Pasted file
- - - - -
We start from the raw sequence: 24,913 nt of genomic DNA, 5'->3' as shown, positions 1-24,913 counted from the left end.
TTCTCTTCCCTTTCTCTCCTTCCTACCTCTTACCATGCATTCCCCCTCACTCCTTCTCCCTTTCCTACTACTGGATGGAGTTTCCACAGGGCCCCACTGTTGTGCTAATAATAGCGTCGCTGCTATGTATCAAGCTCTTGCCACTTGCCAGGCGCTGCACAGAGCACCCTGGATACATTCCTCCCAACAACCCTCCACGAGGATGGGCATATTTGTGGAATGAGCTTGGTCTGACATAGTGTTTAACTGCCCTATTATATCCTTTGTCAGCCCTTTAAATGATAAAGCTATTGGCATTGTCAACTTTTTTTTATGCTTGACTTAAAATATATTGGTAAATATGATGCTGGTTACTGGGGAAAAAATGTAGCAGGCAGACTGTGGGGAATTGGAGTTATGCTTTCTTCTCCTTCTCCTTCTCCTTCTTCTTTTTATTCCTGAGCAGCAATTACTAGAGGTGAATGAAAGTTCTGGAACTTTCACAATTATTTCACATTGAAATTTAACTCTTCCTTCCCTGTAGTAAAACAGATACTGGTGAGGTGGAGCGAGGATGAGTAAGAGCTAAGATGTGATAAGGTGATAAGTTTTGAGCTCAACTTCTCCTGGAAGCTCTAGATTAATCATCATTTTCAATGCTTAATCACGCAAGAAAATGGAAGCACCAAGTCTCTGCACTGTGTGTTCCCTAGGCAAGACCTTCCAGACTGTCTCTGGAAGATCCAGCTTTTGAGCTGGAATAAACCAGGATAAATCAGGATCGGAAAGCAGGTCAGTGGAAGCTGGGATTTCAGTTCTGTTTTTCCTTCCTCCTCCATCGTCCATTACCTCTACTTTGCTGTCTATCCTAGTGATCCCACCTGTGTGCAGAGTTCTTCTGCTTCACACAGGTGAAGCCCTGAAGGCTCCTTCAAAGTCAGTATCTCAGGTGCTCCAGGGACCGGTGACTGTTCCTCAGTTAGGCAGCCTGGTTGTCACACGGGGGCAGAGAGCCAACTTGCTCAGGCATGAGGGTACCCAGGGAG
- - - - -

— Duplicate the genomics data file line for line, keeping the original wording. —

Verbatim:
We start from the raw sequence: 24,913 nt of genomic DNA, 5'->3' as shown, positions 1-24,913 counted from the left end.
TTCTCTTCCCTTTCTCTCCTTCCTACCTCTTACCATGCATTCCCCCTCACTCCTTCTCCCTTTCCTACTACTGGATGGAGTTTCCACAGGGCCCCACTGTTGTGCTAATAATAGCGTCGCTGCTATGTATCAAGCTCTTGCCACTTGCCAGGCGCTGCACAGAGCACCCTGGATACATTCCTCCCAACAACCCTCCACGAGGATGGGCATATTTGTGGAATGAGCTTGGTCTGACATAGTGTTTAACTGCCCTATTATATCCTTTGTCAGCCCTTTAAATGATAAAGCTATTGGCATTGTCAACTTTTTTTTATGCTTGACTTAAAATATATTGGTAAATATGATGCTGGTTACTGGGGAAAAAATGTAGCAGGCAGACTGTGGGGAATTGGAGTTATGCTTTCTTCTCCTTCTCCTTCTCCTTCTTCTTTTTATTCCTGAGCAGCAATTACTAGAGGTGAATGAAAGTTCTGGAACTTTCACAATTATTTCACATTGAAATTTAACTCTTCCTTCCCTGTAGTAAAACAGATACTGGTGAGGTGGAGCGAGGATGAGTAAGAGCTAAGATGTGATAAGGTGATAAGTTTTGAGCTCAACTTCTCCTGGAAGCTCTAGATTAATCATCATTTTCAATGCTTAATCACGCAAGAAAATGGAAGCACCAAGTCTCTGCACTGTGTGTTCCCTAGGCAAGACCTTCCAGACTGTCTCTGGAAGATCCAGCTTTTGAGCTGGAATAAACCAGGATAAATCAGGATCGGAAAGCAGGTCAGTGGAAGCTGGGATTTCAGTTCTGTTTTTCCTTCCTCCTCCATCGTCCATTACCTCTACTTTGCTGTCTATCCTAGTGATCCCACCTGTGTGCAGAGTTCTTCTGCTTCACACAGGTGAAGCCCTGAAGGCTCCTTCAAAGTCAGTATCTCAGGTGCTCCAGGGACCGGTGACTGTTCCTCAGTTAGGCAGCCTGGTTGTCACACGGGGGCAGAGAGCCAACTTGCTCAGGCATGAGGGTACCCAGGGAG